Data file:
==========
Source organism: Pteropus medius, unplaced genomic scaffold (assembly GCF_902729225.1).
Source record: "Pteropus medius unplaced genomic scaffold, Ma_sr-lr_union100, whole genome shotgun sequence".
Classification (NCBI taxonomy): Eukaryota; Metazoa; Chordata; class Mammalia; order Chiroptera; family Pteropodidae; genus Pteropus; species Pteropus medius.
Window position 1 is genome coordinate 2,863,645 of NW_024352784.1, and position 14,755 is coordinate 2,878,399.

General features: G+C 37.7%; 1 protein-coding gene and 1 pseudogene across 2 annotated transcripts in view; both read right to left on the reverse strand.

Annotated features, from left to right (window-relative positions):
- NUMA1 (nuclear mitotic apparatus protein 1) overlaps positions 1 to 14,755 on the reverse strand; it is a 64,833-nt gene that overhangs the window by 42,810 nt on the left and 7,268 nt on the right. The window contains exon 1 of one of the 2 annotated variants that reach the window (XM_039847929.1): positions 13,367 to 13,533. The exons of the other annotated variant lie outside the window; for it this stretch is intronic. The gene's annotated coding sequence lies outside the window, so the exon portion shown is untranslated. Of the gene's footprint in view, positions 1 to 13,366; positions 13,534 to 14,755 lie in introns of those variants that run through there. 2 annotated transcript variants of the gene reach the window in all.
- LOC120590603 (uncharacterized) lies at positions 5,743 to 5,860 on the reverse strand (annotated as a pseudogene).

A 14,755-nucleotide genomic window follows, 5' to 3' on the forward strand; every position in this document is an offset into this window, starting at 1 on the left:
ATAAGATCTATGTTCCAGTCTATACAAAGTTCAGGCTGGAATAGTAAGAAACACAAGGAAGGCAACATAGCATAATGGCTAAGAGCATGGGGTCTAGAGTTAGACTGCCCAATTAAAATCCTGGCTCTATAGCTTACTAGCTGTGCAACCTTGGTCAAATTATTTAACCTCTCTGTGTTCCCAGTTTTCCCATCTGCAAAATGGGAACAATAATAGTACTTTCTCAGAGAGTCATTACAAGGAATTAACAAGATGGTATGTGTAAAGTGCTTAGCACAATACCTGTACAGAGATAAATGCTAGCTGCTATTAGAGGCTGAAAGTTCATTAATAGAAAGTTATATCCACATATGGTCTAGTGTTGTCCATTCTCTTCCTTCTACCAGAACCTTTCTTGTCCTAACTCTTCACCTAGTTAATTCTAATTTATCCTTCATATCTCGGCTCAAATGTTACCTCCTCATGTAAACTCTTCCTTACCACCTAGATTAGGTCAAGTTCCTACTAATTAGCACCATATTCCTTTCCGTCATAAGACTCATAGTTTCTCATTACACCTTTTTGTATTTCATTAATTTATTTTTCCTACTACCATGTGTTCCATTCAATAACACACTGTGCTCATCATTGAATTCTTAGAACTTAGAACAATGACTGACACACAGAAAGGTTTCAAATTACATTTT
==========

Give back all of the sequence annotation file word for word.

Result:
Source organism: Pteropus medius, unplaced genomic scaffold (assembly GCF_902729225.1).
Source record: "Pteropus medius unplaced genomic scaffold, Ma_sr-lr_union100, whole genome shotgun sequence".
Classification (NCBI taxonomy): Eukaryota; Metazoa; Chordata; class Mammalia; order Chiroptera; family Pteropodidae; genus Pteropus; species Pteropus medius.
Window position 1 is genome coordinate 2,863,645 of NW_024352784.1, and position 14,755 is coordinate 2,878,399.

General features: G+C 37.7%; 1 protein-coding gene and 1 pseudogene across 2 annotated transcripts in view; both read right to left on the reverse strand.

Annotated features, from left to right (window-relative positions):
- NUMA1 (nuclear mitotic apparatus protein 1) overlaps positions 1 to 14,755 on the reverse strand; it is a 64,833-nt gene that overhangs the window by 42,810 nt on the left and 7,268 nt on the right. The window contains exon 1 of one of the 2 annotated variants that reach the window (XM_039847929.1): positions 13,367 to 13,533. The exons of the other annotated variant lie outside the window; for it this stretch is intronic. The gene's annotated coding sequence lies outside the window, so the exon portion shown is untranslated. Of the gene's footprint in view, positions 1 to 13,366; positions 13,534 to 14,755 lie in introns of those variants that run through there. 2 annotated transcript variants of the gene reach the window in all.
- LOC120590603 (uncharacterized) lies at positions 5,743 to 5,860 on the reverse strand (annotated as a pseudogene).

A 14,755-nucleotide genomic window follows, 5' to 3' on the forward strand; every position in this document is an offset into this window, starting at 1 on the left:
ATAAGATCTATGTTCCAGTCTATACAAAGTTCAGGCTGGAATAGTAAGAAACACAAGGAAGGCAACATAGCATAATGGCTAAGAGCATGGGGTCTAGAGTTAGACTGCCCAATTAAAATCCTGGCTCTATAGCTTACTAGCTGTGCAACCTTGGTCAAATTATTTAACCTCTCTGTGTTCCCAGTTTTCCCATCTGCAAAATGGGAACAATAATAGTACTTTCTCAGAGAGTCATTACAAGGAATTAACAAGATGGTATGTGTAAAGTGCTTAGCACAATACCTGTACAGAGATAAATGCTAGCTGCTATTAGAGGCTGAAAGTTCATTAATAGAAAGTTATATCCACATATGGTCTAGTGTTGTCCATTCTCTTCCTTCTACCAGAACCTTTCTTGTCCTAACTCTTCACCTAGTTAATTCTAATTTATCCTTCATATCTCGGCTCAAATGTTACCTCCTCATGTAAACTCTTCCTTACCACCTAGATTAGGTCAAGTTCCTACTAATTAGCACCATATTCCTTTCCGTCATAAGACTCATAGTTTCTCATTACACCTTTTTGTATTTCATTAATTTATTTTTCCTACTACCATGTGTTCCATTCAATAACACACTGTGCTCATCATTGAATTCTTAGAACTTAGAACAATGACTGACACACAGAAAGGTTTCAAATTACATTTT